Proof for Oral law I

The Oral Law

Written by Gil Student

proveThe existence of an oral law that was given to Moses at Mt.Sinai is a fundamental concept in Judaism. However, the lack of a clear reference to an oral law in the biblical text has led some to deny its existence. In response to these deniers, a literature has developed to try to prove the existence of an oral law.

Theoretical Proofs

1. R. Yosef Albo [Sefer Halkkarim, 323] offers the following philosophical proof for the existence of an oral law. R. Albo states that a perfect text must, by definition, be totally unambiguous and not require any additional information to be understood. Since the Torah is called perfect [Psalms 19:8], the Torah must not have any ambiguities. However, it does have ambiguities. For example, the verse [Deut. 6:4] “Hear 0 Israel! The L-rd is our G-d, the L-rd is one” is understood by Jews to imply absolute monotheism while it is understood by Christians to imply a trinity. How can a perfect Torah contain ambiguity? Only if the Torah includes an oral explanation that clarifies all ambiguities can it be called perfect [cf. Maimonides, Moreh Nevuchim, 1:71]. Therefore, R. Albo states, there must have been an oral tradition transmitted along with the written Torah

2. Yehudah HaLevi [Kuzari, 3:35] states simply that it is impossible to read and understand the words of the bible without a tradition regarding the vowelization and punctuation of the words. A simple reading of the text requires an oral tradition [cf. R. Avraham Ibn Daud, Commentary to Torat Cohanim, Baraita DeRabbi Yishmael sv. R. Yishmael]. Since the only existing tradition regarding the text includes a tradition about the concepts and laws, one who accepts the vowelization and punctuation must also accept the oral law. It is inconsistent to accept the oral tradition only partially [cf R. Shimon ben Tzemach Duran (Rashbatz), Magen Avot Hachelek Haphilosophi, 23 p. 30b; R Shlomo ben Shimon Duran (Rashbash), Milchemet Mitzvah, First Introduction].

Textual Proofs

3. R. HaLevi further asks what the Torah means when it says [Exodus 122] ‘This month shall mark for you the beginning of the months”? To which months is this referring? Is it referring to Egyptian months (where the Jews were living at the time) or Chaldean months (from where their patriarch Abraham originated)? Solar months or lunar months? Without an oral tradition, there is no way to know to what this verse is referring [cf R, Avraham Ibn Ezra, Commentary, Lev. 25:9; Rashbatz, bid. This, by the way, seems to alleviate the issue of counting January as the first month. Since the verse is referring to lunar months, there is no prohibition to count January as the first solar month].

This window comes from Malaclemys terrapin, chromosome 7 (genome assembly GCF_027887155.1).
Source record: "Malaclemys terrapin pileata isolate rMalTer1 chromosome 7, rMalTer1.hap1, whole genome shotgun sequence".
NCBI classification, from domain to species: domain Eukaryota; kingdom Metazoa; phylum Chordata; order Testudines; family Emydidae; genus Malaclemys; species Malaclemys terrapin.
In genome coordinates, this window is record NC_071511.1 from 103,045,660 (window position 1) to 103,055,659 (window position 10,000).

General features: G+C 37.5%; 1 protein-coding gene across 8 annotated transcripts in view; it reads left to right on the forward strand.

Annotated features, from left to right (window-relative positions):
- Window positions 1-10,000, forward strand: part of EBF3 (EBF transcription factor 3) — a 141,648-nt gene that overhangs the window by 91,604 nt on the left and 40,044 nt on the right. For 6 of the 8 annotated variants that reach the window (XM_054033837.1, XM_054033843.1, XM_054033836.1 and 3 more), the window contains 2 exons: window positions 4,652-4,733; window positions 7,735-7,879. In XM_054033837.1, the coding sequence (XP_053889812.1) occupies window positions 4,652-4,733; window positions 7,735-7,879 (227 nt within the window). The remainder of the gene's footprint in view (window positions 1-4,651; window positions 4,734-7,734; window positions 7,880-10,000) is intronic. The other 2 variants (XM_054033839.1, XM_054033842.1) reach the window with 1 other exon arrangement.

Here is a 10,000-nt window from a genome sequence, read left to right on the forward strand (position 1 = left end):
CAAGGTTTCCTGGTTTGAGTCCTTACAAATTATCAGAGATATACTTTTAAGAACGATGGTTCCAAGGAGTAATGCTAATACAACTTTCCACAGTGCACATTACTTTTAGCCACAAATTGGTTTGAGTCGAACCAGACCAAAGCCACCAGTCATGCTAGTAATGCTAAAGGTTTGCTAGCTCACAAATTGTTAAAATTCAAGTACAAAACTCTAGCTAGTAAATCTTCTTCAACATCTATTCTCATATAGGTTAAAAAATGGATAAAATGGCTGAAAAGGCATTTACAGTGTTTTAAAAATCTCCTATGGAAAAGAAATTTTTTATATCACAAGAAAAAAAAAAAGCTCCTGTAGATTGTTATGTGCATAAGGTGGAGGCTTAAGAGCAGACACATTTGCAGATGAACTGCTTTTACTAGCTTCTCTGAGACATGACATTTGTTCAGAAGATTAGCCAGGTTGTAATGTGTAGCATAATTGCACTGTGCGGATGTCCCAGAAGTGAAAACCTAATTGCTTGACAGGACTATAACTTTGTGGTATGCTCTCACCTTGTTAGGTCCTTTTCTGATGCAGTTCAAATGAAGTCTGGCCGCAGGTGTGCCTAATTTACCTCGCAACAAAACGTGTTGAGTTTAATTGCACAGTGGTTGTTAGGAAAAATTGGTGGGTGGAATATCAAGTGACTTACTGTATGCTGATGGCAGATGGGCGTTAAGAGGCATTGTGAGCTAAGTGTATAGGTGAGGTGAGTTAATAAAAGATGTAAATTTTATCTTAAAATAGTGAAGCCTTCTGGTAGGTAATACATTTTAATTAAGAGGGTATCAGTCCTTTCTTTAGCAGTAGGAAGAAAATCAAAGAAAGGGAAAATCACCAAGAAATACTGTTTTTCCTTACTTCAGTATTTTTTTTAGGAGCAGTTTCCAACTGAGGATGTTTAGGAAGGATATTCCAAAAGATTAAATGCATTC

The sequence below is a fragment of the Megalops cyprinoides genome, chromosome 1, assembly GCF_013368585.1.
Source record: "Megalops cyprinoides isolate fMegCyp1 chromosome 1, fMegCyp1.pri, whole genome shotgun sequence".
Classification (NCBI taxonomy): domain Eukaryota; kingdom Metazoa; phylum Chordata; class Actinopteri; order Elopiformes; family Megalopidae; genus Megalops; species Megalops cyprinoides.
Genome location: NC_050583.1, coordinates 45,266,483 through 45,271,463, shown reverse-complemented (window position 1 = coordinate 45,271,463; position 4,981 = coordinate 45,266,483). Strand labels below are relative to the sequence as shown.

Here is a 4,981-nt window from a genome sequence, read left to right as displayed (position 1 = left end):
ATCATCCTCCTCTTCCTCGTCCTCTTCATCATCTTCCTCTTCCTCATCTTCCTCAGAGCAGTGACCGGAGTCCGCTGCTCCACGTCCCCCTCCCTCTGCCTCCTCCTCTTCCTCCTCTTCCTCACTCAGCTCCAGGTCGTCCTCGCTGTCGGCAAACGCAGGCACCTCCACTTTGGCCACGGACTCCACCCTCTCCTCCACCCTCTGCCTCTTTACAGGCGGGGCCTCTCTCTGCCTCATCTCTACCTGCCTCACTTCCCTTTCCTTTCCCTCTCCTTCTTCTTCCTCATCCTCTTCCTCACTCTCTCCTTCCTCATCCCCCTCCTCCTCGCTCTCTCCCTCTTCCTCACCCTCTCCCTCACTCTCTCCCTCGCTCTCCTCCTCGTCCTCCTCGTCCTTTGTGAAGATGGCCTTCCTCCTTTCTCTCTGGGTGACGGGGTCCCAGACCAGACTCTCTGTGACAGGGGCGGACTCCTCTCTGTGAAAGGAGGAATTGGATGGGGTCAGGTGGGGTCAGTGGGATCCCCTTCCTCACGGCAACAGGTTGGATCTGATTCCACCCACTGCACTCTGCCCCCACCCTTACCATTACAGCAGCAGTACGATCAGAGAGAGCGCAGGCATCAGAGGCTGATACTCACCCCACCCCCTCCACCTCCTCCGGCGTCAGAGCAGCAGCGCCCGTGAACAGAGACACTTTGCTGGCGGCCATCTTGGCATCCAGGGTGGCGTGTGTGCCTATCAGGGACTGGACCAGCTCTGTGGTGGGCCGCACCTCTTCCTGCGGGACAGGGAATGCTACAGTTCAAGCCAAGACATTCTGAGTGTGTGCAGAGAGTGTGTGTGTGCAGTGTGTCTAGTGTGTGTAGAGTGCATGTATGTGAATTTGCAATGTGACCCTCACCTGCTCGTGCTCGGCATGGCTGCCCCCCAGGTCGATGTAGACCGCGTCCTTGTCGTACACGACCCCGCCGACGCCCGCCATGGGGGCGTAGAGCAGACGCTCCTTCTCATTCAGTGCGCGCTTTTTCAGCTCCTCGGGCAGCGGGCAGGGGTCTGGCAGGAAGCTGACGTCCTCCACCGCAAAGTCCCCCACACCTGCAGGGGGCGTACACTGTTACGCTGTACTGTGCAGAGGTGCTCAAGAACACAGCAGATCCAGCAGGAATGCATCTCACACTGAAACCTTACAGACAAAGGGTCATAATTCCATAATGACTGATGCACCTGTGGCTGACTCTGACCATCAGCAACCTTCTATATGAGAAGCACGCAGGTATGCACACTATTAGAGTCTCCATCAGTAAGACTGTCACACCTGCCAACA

4. Also, It HaLevi asks, what does the Torah mean when it says that animals are permitted to be eaten after slaughter [Deut. 12:21]? Does that mean any kind of killing or only through slitting the animal’s neck? [Cf Rashbatz, ibid.]

5. Furthermore, when the Torah [Lev. 3:17] says “It is a law for all time throughout the ages, in all your settlements: you must not eat any fat or any blood”, what exactly is fat? Are there different types of animal fat, some which are permitted and some which are forbidden? How are these fats differentiated? [Kuzari, ibid; Rashbatz, bid.]

6. Also, when the Torah forbids certain birds [Lev. 11:13-19], does that mean that all other birds are permitted? Or are there sign for birds like there are for animals [Lev. 11:2-8]? [Kuzari, ibid; Rashbatz, bid.] How can anyone know whether biblical law permits or forbids eating ducks, geese, and turkeys [Kuzari, ibid]?

7. When the Torah [Ex 1629] says “Let no man leave his place on the seventh day” to what place is this referring? Does it mean his home, his property if he has more than one home, his neighborhood, his city, or something else [Kuzari, ibid; Rashbatz, bid.]? In fact, Isaiah [66:23] says “It shall be that at every New Moon and on every Sabbath all mankind will come to bow down before Me – said the L-rd” which implies that people will leave their homes on the Sabbath and go to worship the Lo-rd [Rashbatz, bid., 31a]. Evidently, Isaiah did not understand this verse in Exodus as the simple reading would have it.

8. What does the Torah mean when it [Ex. 20:10] forbids “work” on the sabbath? What work is forbidden and what is not? [Kuzari, bid; Rashbatz, ibid., 30b; Rashbash, ibid.] Without an oral explanation of the details of this forbidden work, it is impossible to know what the Torah means.

9. The sections of Exodus [ch 21] and Deuteronomy [ch. 21-25] that deal with monetary and physical crimes do not seem to contain enough information to formulate a working legal system. How can a court legislate with so few guidelines? Certainly, for courts to function based on biblical law there must have been more information given in the form of an oral law [Kuzari, bid; Rashbatz,

10. The laws of inheritance as stated in Numbers [27:8-11] cannot begin to address all of the many complicated situations that can and have arisen throughout the generations. Without an oral law, how does a society apply the biblical inheritance laws [Kuzari, ibid; Rashbatz, bid.]?

11. How does one fulfill the biblical commandments of circumcision [Gen. 17:10-14], fringes [Num. 15:38-39], and booths [Lev. 23:42]? There is not enough detail in the biblical directive to know how to fulfill these commandments properly. What are fringes? What is a booth? How much and where must be cut off in circumcision? The biblical text is too silent to enable following these commandments unless there was an oral explanation [Kuzari, ibid; Rashbatz,

12. A baby must be circumcised on the eighth day [Gen. 17:12]. What if the eighth day falls out on the Sabbath? Can a circumcision take place on a Sabbath or is that considered work? The Passover sacrifice must be brought by every Jew [Ex. 12:47] on the day before Passover [Num. 9:5]. What happens if that day falls out on the Sabbath? Surely, slaughtering and offering a sacrifice is work. Which takes precedence — the Sabbath or the paschal sacrifice? There must be an oral law to explain this if these laws were intended to be put into practice [Kuzari, bid; Rashbatz,

Implicit Proofs